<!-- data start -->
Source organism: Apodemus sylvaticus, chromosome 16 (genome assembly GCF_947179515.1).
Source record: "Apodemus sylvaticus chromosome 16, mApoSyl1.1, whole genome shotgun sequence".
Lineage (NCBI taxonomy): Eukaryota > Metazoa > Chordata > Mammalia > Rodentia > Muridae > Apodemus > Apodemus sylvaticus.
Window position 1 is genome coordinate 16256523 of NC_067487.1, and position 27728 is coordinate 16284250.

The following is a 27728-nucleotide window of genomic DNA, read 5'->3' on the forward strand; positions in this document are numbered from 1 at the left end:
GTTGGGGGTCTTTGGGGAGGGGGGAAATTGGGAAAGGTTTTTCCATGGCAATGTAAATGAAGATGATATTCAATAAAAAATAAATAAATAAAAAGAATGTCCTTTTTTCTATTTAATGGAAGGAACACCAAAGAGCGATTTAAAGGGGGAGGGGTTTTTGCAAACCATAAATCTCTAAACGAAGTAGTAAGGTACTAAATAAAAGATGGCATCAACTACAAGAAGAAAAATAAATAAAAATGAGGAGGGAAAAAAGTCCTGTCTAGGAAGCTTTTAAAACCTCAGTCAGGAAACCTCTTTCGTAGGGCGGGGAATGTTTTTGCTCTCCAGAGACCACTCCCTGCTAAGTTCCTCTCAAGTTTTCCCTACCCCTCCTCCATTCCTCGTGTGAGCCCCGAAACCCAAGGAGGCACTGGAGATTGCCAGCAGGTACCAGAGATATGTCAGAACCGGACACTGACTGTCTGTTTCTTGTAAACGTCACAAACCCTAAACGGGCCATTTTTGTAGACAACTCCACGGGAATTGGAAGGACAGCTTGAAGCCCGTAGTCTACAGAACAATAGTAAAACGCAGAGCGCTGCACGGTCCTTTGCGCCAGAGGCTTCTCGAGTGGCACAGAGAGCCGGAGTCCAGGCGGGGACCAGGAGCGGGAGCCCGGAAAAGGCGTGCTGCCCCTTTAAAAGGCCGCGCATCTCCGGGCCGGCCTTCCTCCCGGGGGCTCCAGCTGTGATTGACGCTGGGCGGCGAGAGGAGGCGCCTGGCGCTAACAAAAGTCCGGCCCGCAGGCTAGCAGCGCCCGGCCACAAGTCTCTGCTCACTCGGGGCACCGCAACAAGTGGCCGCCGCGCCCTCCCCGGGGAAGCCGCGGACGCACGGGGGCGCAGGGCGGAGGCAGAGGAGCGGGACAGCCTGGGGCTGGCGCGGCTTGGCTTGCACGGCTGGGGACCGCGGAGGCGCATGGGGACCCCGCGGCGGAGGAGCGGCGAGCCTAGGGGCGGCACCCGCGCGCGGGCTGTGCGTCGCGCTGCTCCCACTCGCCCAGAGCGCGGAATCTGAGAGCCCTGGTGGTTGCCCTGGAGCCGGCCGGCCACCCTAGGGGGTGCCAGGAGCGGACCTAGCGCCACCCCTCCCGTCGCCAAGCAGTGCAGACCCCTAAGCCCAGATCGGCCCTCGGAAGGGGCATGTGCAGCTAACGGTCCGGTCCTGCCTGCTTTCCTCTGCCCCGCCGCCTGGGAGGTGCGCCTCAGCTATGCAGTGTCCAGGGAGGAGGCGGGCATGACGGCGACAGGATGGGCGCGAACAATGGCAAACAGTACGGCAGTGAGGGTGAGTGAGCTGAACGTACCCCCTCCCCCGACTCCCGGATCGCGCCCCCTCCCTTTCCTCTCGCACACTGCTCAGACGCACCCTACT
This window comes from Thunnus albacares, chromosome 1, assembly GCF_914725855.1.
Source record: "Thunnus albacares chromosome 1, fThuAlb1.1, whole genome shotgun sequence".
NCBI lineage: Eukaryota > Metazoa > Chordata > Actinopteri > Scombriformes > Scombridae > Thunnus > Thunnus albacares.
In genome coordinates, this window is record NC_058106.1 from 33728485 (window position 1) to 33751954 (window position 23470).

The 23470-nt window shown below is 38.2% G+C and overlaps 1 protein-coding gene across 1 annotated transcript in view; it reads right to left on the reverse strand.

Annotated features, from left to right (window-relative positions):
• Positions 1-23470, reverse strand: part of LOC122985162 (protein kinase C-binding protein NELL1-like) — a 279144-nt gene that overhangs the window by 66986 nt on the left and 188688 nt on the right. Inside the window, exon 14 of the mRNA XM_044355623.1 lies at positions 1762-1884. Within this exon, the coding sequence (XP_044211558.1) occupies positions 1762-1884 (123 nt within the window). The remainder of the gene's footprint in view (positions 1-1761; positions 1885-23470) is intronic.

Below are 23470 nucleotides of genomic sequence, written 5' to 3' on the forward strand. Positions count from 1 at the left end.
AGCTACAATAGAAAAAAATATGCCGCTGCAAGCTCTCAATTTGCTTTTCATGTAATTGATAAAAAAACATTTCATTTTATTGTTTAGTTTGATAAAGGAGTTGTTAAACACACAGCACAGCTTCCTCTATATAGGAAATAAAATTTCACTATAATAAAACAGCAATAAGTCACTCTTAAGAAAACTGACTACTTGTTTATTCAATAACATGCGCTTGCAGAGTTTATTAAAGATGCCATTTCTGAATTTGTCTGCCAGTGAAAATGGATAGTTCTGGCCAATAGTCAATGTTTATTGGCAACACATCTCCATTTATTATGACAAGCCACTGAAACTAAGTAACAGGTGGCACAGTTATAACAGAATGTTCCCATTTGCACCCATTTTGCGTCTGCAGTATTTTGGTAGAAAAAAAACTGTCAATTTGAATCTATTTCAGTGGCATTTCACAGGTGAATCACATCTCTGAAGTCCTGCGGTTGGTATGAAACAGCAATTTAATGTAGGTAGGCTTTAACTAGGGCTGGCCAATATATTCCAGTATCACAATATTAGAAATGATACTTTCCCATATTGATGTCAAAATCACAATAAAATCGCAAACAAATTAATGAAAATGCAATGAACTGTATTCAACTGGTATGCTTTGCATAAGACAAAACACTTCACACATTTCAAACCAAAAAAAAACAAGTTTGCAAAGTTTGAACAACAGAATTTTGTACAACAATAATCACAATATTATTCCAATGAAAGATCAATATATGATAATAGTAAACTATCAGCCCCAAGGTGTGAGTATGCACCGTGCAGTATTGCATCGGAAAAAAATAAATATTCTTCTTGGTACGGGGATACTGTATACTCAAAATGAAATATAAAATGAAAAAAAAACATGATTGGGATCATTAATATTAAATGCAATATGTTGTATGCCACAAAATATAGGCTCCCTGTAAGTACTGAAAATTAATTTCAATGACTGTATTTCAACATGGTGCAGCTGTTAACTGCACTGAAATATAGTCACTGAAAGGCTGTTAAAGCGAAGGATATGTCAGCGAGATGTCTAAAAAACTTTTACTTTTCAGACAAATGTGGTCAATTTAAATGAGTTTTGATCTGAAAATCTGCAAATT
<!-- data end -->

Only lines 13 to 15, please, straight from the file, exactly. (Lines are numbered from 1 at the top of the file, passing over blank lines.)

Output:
• Positions 1-23470, reverse strand: part of LOC122985162 (protein kinase C-binding protein NELL1-like) — a 279144-nt gene that overhangs the window by 66986 nt on the left and 188688 nt on the right. Inside the window, exon 14 of the mRNA XM_044355623.1 lies at positions 1762-1884. Within this exon, the coding sequence (XP_044211558.1) occupies positions 1762-1884 (123 nt within the window). The remainder of the gene's footprint in view (positions 1-1761; positions 1885-23470) is intronic.

Below are 23470 nucleotides of genomic sequence, written 5' to 3' on the forward strand. Positions count from 1 at the left end.
AGCTACAATAGAAAAAAATATGCCGCTGCAAGCTCTCAATTTGCTTTTCATGTAATTGATAAAAAAACATTTCATTTTATTGTTTAGTTTGATAAAGGAGTTGTTAAACACACAGCACAGCTTCCTCTATATAGGAAATAAAATTTCACTATAATAAAACAGCAATAAGTCACTCTTAAGAAAACTGACTACTTGTTTATTCAATAACATGCGCTTGCAGAGTTTATTAAAGATGCCATTTCTGAATTTGTCTGCCAGTGAAAATGGATAGTTCTGGCCAATAGTCAATGTTTATTGGCAACACATCTCCATTTATTATGACAAGCCACTGAAACTAAGTAACAGGTGGCACAGTTATAACAGAATGTTCCCATTTGCACCCATTTTGCGTCTGCAGTATTTTGGTAGAAAAAAAACTGTCAATTTGAATCTATTTCAGTGGCATTTCACAGGTGAATCACATCTCTGAAGTCCTGCGGTTGGTATGAAACAGCAATTTAATGTAGGTAGGCTTTAACTAGGGCTGGCCAATATATTCCAGTATCACAATATTAGAAATGATACTTTCCCATATTGATGTCAAAATCACAATAAAATCGCAAACAAATTAATGAAAATGCAATGAACTGTATTCAACTGGTATGCTTTGCATAAGACAAAACACTTCACACATTTCAAACCAAAAAAAAACAAGTTTGCAAAGTTTGAACAACAGAATTTTGTACAACAATAATCACAATATTATTCCAATGAAAGATCAATATATGATAATAGTAAACTATCAGCCCCAAGGTGTGAGTATGCACCGTGCAGTATTGCATCGGAAAAAAATAAATATTCTTCTTGGTACGGGGATACTGTATACTCAAAATGAAATATAAAATGAAAAAAAAACATGATTGGGATCATTAATATTAAATGCAATATGTTGTATGCCACAAAATATAGGCTCCCTGTAAGTACTGAAAATTAATTTCAATGACTGTATTTCAACATGGTGCAGCTGTTAACTGCACTGAAATATAGTCACTGAAAGGCTGTTAAAGCGAAGGATATGTCAGCGAGATGTCTAAAAAACTTTTACTTTTCAGACAAATGTGGTCAATTTAAATGAGTTTTGATCTGAAAATCTGCAAATT